Back-to-back storms that brought misery to millions in the Northeast over the past 10 days will finally relent and give way this weekend to clear skies and 70-degree temperatures – likely to lift spirits and boost morale for what promises to be a lengthy cleanup and recovery.
A week after superstorm Sandy barreled up the East Coast, a powerful nor’easter on Wednesday dumped up to a foot of snow on interior parts of New England and battered storm-wrecked coastal communities with up to 60 mile-an-hour gusts. By Thursday, it began to recede out into the Atlantic. On its coattails are riding high clear skies and warm temperatures for most of the region.
“Things are pretty much winding down,” says Charlie Foley, a National Weather Service meteorologist in Taunton, Mass. “The storm itself is offshore heading for Nova Scotia, so its impact on us will be minimal – just some lingering rain showers and wind advisories until about 3 p.m. [Thursday] afternoon. But all in all, it’s pretty much history.”
Hastily reinforced dunes along the New York and New Jersey coast helped curtail any further flooding in the region from the nor’easter, and overall damage from the second storm was minimal, authorities say. But for many of those who lost power and even homes in superstorm Sandy, the cold, wind-driven rain and snow was another blow.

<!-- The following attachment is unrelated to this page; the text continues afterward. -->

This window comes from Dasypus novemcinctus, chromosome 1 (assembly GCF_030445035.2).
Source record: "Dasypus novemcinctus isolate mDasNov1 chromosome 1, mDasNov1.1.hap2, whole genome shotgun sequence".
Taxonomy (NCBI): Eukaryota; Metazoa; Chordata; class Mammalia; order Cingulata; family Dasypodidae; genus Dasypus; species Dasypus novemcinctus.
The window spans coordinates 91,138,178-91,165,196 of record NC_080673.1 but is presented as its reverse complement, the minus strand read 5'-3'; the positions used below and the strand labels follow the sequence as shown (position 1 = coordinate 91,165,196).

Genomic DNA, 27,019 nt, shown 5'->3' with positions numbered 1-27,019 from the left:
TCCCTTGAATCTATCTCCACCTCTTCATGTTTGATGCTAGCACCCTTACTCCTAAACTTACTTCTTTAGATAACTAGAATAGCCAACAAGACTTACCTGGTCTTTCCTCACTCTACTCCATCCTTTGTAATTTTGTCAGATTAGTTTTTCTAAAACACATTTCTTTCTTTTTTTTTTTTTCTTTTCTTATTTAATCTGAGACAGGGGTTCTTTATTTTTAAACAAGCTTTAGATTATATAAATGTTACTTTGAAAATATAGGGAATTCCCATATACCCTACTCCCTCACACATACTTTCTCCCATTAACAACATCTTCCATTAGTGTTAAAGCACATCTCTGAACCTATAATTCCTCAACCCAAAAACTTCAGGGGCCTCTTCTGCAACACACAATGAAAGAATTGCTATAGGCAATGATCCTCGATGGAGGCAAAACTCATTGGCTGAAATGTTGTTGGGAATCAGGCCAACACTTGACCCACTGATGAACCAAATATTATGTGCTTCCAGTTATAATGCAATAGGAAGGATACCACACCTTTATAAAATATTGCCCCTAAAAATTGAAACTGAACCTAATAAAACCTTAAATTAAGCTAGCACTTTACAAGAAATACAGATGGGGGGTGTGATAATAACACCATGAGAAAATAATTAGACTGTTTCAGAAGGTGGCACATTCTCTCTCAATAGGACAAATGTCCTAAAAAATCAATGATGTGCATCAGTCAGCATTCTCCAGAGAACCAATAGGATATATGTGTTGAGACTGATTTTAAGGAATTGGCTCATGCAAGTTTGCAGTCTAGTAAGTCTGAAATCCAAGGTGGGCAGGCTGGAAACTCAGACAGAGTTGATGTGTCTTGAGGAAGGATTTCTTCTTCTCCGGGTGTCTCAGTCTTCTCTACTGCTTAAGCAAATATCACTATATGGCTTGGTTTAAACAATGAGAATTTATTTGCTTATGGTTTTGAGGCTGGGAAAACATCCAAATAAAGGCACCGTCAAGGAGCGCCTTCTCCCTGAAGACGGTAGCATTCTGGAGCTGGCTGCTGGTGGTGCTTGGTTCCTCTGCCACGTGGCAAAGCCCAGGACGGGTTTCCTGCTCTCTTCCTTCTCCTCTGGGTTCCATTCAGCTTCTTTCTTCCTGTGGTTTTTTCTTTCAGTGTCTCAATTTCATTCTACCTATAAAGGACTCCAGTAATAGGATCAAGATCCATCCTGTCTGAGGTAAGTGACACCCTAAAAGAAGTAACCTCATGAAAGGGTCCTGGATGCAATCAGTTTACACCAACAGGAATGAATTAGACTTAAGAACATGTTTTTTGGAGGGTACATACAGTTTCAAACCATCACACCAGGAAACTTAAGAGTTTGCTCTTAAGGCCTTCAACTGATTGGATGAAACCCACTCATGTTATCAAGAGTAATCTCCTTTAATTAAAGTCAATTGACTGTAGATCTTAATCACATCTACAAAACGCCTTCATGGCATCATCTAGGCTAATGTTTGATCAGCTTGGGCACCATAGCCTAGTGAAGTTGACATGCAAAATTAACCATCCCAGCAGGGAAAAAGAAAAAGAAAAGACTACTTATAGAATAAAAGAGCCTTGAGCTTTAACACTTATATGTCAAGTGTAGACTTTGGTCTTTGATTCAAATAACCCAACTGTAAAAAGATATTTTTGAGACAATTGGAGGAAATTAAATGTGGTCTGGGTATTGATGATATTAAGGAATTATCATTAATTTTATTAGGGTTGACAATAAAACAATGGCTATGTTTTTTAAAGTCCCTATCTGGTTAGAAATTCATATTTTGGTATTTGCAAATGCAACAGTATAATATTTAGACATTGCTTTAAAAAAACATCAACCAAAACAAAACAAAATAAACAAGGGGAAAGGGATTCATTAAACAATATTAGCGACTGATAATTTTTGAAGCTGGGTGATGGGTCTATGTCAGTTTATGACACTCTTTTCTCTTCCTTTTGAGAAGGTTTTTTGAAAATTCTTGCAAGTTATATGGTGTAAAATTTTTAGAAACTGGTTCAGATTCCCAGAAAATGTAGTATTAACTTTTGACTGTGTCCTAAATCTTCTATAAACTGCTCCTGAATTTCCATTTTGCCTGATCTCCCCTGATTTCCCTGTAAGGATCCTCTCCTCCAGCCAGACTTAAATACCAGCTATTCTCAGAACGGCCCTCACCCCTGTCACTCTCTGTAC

Officials like New Jersey Gov. Chris Christie (R) called the nor’easter a sucker punch after Sandy killed at least 110 people and caused tens of billions of dollars in flood and wind damage last week, leaving millions of people without power in near-freezing temperatures. Many Sandy victims who had huddled under blankets for days before having their power restored this week saw lights fail again on Thursday. In New Jersey, some 40,000 customers who had just had power restored lost it as the nor’easter thundered against a weakened power grid and fragile coastal defenses.
All in all, the nor’easter caused about 100,000 new power outages, leaving about 700,000 homes still without power in the region.
Before steering off the coast on Thursday, the nor’easter also dropped record snows for this time of year in Central Park in New York; Newark, N.J.; and Bridgeport, Conn. The wet snow won’t linger, however.
“Into early next week, we’re going to be on the return side of the high-pressure system that’s moving over, which means we’ll be importing some milder temperatures” from the southern United States, Mr. Foley says. “That means the snow will be gone.”